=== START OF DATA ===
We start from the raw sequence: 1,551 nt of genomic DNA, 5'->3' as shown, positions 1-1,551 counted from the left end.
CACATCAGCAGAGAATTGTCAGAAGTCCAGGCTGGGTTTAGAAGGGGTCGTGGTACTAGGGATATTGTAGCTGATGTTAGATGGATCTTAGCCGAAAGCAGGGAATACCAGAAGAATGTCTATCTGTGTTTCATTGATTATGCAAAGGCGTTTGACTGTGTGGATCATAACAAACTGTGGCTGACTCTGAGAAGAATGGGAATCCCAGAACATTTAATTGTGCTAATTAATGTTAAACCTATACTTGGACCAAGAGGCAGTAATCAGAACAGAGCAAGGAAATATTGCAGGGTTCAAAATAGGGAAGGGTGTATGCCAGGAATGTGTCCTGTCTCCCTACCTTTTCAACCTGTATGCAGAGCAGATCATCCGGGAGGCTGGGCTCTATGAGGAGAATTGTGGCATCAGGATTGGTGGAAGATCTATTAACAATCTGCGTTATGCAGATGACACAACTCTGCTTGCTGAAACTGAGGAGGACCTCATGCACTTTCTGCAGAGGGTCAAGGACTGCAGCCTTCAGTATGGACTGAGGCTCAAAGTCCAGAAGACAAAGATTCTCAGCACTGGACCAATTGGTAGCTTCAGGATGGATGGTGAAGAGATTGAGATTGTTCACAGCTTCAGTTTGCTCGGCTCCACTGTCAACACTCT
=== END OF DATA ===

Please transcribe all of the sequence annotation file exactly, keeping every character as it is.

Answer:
We start from the raw sequence: 1,551 nt of genomic DNA, 5'->3' as shown, positions 1-1,551 counted from the left end.
CACATCAGCAGAGAATTGTCAGAAGTCCAGGCTGGGTTTAGAAGGGGTCGTGGTACTAGGGATATTGTAGCTGATGTTAGATGGATCTTAGCCGAAAGCAGGGAATACCAGAAGAATGTCTATCTGTGTTTCATTGATTATGCAAAGGCGTTTGACTGTGTGGATCATAACAAACTGTGGCTGACTCTGAGAAGAATGGGAATCCCAGAACATTTAATTGTGCTAATTAATGTTAAACCTATACTTGGACCAAGAGGCAGTAATCAGAACAGAGCAAGGAAATATTGCAGGGTTCAAAATAGGGAAGGGTGTATGCCAGGAATGTGTCCTGTCTCCCTACCTTTTCAACCTGTATGCAGAGCAGATCATCCGGGAGGCTGGGCTCTATGAGGAGAATTGTGGCATCAGGATTGGTGGAAGATCTATTAACAATCTGCGTTATGCAGATGACACAACTCTGCTTGCTGAAACTGAGGAGGACCTCATGCACTTTCTGCAGAGGGTCAAGGACTGCAGCCTTCAGTATGGACTGAGGCTCAAAGTCCAGAAGACAAAGATTCTCAGCACTGGACCAATTGGTAGCTTCAGGATGGATGGTGAAGAGATTGAGATTGTTCACAGCTTCAGTTTGCTCGGCTCCACTGTCAACACTCT